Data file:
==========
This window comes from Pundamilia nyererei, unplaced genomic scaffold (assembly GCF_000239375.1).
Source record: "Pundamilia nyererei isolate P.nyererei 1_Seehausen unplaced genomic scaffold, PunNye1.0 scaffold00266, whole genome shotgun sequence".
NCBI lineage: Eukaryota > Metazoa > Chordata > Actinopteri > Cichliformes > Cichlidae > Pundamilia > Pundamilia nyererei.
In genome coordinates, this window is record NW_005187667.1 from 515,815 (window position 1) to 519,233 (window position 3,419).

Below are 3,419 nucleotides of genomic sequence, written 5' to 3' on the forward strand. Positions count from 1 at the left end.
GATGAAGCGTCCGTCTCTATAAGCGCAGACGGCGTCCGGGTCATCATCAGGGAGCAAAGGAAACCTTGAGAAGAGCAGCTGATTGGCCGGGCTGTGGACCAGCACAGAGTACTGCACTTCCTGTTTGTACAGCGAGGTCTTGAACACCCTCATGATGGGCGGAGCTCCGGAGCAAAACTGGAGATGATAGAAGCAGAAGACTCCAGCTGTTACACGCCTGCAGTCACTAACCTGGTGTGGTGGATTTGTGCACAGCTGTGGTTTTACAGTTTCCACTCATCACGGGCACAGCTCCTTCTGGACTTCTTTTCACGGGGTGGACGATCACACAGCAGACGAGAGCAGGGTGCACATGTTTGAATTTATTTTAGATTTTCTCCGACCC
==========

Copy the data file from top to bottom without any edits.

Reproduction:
This window comes from Pundamilia nyererei, unplaced genomic scaffold (assembly GCF_000239375.1).
Source record: "Pundamilia nyererei isolate P.nyererei 1_Seehausen unplaced genomic scaffold, PunNye1.0 scaffold00266, whole genome shotgun sequence".
NCBI lineage: Eukaryota > Metazoa > Chordata > Actinopteri > Cichliformes > Cichlidae > Pundamilia > Pundamilia nyererei.
In genome coordinates, this window is record NW_005187667.1 from 515,815 (window position 1) to 519,233 (window position 3,419).

Below are 3,419 nucleotides of genomic sequence, written 5' to 3' on the forward strand. Positions count from 1 at the left end.
GATGAAGCGTCCGTCTCTATAAGCGCAGACGGCGTCCGGGTCATCATCAGGGAGCAAAGGAAACCTTGAGAAGAGCAGCTGATTGGCCGGGCTGTGGACCAGCACAGAGTACTGCACTTCCTGTTTGTACAGCGAGGTCTTGAACACCCTCATGATGGGCGGAGCTCCGGAGCAAAACTGGAGATGATAGAAGCAGAAGACTCCAGCTGTTACACGCCTGCAGTCACTAACCTGGTGTGGTGGATTTGTGCACAGCTGTGGTTTTACAGTTTCCACTCATCACGGGCACAGCTCCTTCTGGACTTCTTTTCACGGGGTGGACGATCACACAGCAGACGAGAGCAGGGTGCACATGTTTGAATTTATTTTAGATTTTCTCCGACCC